Freed from their primitive function: hands become wings, typing tools

When forelimbs rise during the transition to a bipedal configuration, they become available for other functions. The hands are free to change into something other than terrestrial chest supports and steering drivers.

Earlier we looked at four Triassic lineages that became bipedal (fenestrasaurs, dinosaurs + basal crocs (like Scleromochlus) and tropidosuchids (including Lagerpeton). In the Permian we can add some basal diapsids including Milleropsis and Eudibamus.

Today there are 19 species of lizards capable of rising to the bipedal configuration and humans are among several mammals capable of doing so. Bats are upside-down bipeds as they cling to cave walls and tree branches. Kangaroos and kangaroo rats hop bipedally. Primates from lemurs to apes occasionally rise to their feet. Some hang by their hands in a novel form of locomotion called brachiation.

All birds are bipeds, descending from bipedal dinosaur ancestors. Early crocs, like Scleromochlus, and were bipeds, but never did anything interesting with their hands.

Most of the time the hands of bipeds just hang there. Sometimes they help grasp objects including tree limbs and trunks.

Occasionally extradermal membranes extend posteriorly beyond the hands. In Cosesaurus extradermal fibers enhanced the flapping behavior as a secondary sexual character, adding to “the show.” Descendants enhanced this with an elongated fourth finger and a membrane tying those fibers together to become wings that became so large a folding mechanism at the base of the axially rotated wing finger was needed whenever the wings were not needed.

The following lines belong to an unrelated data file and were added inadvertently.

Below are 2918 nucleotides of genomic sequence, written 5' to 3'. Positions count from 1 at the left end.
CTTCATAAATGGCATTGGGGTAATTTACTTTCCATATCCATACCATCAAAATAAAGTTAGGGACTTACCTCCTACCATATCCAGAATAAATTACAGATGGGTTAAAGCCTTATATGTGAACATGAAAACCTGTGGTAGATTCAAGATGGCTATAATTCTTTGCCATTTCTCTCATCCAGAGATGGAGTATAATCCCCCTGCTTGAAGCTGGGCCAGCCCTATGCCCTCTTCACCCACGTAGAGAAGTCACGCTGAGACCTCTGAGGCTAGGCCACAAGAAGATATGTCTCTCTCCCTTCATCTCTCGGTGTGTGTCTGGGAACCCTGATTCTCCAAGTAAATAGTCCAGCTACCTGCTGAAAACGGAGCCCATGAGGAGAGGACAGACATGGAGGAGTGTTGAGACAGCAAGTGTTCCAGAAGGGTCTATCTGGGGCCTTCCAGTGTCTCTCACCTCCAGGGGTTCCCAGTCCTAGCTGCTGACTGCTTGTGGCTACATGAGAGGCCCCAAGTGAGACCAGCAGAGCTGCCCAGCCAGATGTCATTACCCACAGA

In theropods leading to birds much the same thing happened, only the fingers didn’t get much longer, the stiff feathers did. And the folding mechanism was at the wrist, not the base of the wing finger.

The ancestors of bats likewise had a rotating wrist joint which can be seen in the pen-tailed tree shrew (pre-colugo), Ptilocercus. This tree shrew rises to its haunches to hold insect prey while eating it, the way a squirrel holds a nut while eating it. No known bat ancestors demonstrate bipedality or inverted configuration, but Dermopterans are quadrupedal and inverted. But we do know that modern civets and kin like Nandinia, don’t care what their orientation is on  a tree trunk. And this taxon actually enjoy jumping out of trees to land in leaf litter.

As always, I encourage readers to see specimens, make observations and come to your own conclusions. Test. Test. And test again.

Evidence and support in the form of nexus, pdf and jpeg files will be sent to all who request additional data.

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